Plan for diversity, equity, and accessibility: Planning and carrying out a CBL course needs to be mindful and thus account for students’ diverse backgrounds and statuses (e.g., gender, race, ethnicity, immigrant/native-born, socioeconomic status) since these differences often mean having distinct life experiences that can impact their encounters with community members. For example, Susan Rakosi Rosenbloom lost sleep worrying about the safety of her male students entering an all-female, low-income boarding house for their community project, as the students may be seen as a threat and possibly provoke someone to call the police. In response to this concern she organized a meet-and-greet for residents and students and asked students to visibly wear their university ID tags at all times. In addition, a group photo of the students with their names was posted prominently and also shared with individual residents. Similarly, Kristin Kenneavy found herself teaching a class comprised of only male students who were tasked—due to an agreement entered prior to the start of the semester—to interview other college students, most of them women, about bystander intervention to prevent interpersonal violence. Thus, she spent time providing tools to her male students to be as neutral and empathetic as possible when they conducted these interviews. Simultaneously, it is important to be aware of and address students’ prejudice and stereotypes about communities that they are not familiar with while also supporting the existing knowledge that comes from students’ own backgrounds (see for example, Ludwig, 2016). It is also essential to ensure that all students who are qualified and interested in taking a CBL class can do so without restraints due to money and/or physical access. One way to possibly offset the costs is applying for grants like Bernadette Ludwig did. With these funds, she was able to purchase metro cards so students could commute to and from the community partner. Other possible ways to offset the costs related with CBL classes (traveling, getting fingerprinted, etc.) is to approach your university’s Center for Civic Engagements or possibly even the community partner to ask for full or partial financial support.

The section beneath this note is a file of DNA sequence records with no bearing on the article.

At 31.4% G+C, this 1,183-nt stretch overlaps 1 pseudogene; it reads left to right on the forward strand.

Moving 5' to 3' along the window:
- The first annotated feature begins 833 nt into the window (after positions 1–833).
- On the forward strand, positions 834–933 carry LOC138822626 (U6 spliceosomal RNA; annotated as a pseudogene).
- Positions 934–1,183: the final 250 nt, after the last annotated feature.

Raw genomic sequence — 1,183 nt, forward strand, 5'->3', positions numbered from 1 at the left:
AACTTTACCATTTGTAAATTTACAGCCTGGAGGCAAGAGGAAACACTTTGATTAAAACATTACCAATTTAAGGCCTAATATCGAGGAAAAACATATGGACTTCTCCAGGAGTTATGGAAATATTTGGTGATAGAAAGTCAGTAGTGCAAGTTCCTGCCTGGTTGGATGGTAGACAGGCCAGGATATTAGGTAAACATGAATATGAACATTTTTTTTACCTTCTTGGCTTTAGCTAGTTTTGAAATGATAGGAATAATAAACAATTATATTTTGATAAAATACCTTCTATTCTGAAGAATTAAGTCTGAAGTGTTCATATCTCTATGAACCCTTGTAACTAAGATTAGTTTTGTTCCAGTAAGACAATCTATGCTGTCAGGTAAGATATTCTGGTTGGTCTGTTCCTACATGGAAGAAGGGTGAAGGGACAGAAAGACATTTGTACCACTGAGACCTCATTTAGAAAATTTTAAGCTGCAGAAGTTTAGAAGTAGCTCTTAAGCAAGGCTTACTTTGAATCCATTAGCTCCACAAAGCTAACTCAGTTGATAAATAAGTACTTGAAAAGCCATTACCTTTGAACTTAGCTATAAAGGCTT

We conclude by reiterating that CBL courses are challenging and time-intensive but also very rewarding and transformative, and as such have the potential to impact individual lives and communities. We hope that by outlining some of these principles when teaching a CBL course, you, as a junior faculty, are able to envision a course that grows over time with a community partner because we know those collaborations are more effective. 


Bernadette Ludwig, PhD

Susan Rakosi Rosenbloom, PhD

Kristin, Kenneavy, PhD

Bernadette Ludwig is an Associate Professor of Sociology and the Director of Civic Engagement at Wagner College. Professor Ludwig’s research focuses on how racism affects African refugees in their ability to find refuge and in the resettlement process. Her other work investigates how community engagement can nurture students’ sense of social justice and belonging.

Susan Rakosi Rosenbloom, Associate Professor of Sociology and Civic Engagement at Drew University, is an advocate for integrating academic learning and research with real-world problems working with community partners. Her research focuses on adolescent friendship, peer group racial dynamics, and NYC school choice policies.

Kristin Kenneavy is an Associate Professor of Sociology at Ramapo College of New Jersey. She previously was a Faculty Fellow for Civic and Community Engagement and currently convenes the Civic and Community Leadership Minor, which she helped create. Her work examines bystander intervention to prevent interpersonal violence among college students.